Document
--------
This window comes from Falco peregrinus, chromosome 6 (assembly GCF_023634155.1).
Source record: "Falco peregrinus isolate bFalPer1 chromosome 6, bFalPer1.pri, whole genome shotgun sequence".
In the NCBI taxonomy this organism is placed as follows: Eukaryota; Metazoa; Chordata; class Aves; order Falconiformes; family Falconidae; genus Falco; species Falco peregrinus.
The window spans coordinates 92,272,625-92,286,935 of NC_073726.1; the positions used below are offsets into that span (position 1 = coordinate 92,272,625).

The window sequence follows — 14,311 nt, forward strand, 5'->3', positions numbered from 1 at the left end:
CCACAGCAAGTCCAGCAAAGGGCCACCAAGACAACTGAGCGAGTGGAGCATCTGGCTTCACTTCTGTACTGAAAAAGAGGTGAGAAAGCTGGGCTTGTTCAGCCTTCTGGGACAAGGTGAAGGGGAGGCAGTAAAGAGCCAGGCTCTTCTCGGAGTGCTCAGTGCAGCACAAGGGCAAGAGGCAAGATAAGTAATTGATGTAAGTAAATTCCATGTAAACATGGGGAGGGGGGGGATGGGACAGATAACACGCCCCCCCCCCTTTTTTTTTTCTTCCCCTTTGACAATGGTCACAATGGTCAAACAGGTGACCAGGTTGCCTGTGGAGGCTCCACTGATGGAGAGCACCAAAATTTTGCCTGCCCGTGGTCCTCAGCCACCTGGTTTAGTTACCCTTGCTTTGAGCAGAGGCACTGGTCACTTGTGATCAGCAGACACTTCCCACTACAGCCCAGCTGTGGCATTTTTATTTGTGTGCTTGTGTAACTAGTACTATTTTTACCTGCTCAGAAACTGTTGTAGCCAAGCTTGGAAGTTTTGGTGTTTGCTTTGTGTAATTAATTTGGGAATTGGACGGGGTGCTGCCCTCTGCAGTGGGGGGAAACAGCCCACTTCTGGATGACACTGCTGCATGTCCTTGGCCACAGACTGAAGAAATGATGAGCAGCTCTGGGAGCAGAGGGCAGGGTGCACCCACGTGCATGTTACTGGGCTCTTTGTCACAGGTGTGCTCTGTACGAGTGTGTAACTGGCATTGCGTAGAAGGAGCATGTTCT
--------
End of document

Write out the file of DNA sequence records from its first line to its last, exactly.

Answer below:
This window comes from Falco peregrinus, chromosome 6 (assembly GCF_023634155.1).
Source record: "Falco peregrinus isolate bFalPer1 chromosome 6, bFalPer1.pri, whole genome shotgun sequence".
In the NCBI taxonomy this organism is placed as follows: Eukaryota; Metazoa; Chordata; class Aves; order Falconiformes; family Falconidae; genus Falco; species Falco peregrinus.
The window spans coordinates 92,272,625-92,286,935 of NC_073726.1; the positions used below are offsets into that span (position 1 = coordinate 92,272,625).

The window sequence follows — 14,311 nt, forward strand, 5'->3', positions numbered from 1 at the left end:
CCACAGCAAGTCCAGCAAAGGGCCACCAAGACAACTGAGCGAGTGGAGCATCTGGCTTCACTTCTGTACTGAAAAAGAGGTGAGAAAGCTGGGCTTGTTCAGCCTTCTGGGACAAGGTGAAGGGGAGGCAGTAAAGAGCCAGGCTCTTCTCGGAGTGCTCAGTGCAGCACAAGGGCAAGAGGCAAGATAAGTAATTGATGTAAGTAAATTCCATGTAAACATGGGGAGGGGGGGGATGGGACAGATAACACGCCCCCCCCCCTTTTTTTTTTCTTCCCCTTTGACAATGGTCACAATGGTCAAACAGGTGACCAGGTTGCCTGTGGAGGCTCCACTGATGGAGAGCACCAAAATTTTGCCTGCCCGTGGTCCTCAGCCACCTGGTTTAGTTACCCTTGCTTTGAGCAGAGGCACTGGTCACTTGTGATCAGCAGACACTTCCCACTACAGCCCAGCTGTGGCATTTTTATTTGTGTGCTTGTGTAACTAGTACTATTTTTACCTGCTCAGAAACTGTTGTAGCCAAGCTTGGAAGTTTTGGTGTTTGCTTTGTGTAATTAATTTGGGAATTGGACGGGGTGCTGCCCTCTGCAGTGGGGGGAAACAGCCCACTTCTGGATGACACTGCTGCATGTCCTTGGCCACAGACTGAAGAAATGATGAGCAGCTCTGGGAGCAGAGGGCAGGGTGCACCCACGTGCATGTTACTGGGCTCTTTGTCACAGGTGTGCTCTGTACGAGTGTGTAACTGGCATTGCGTAGAAGGAGCATGTTCT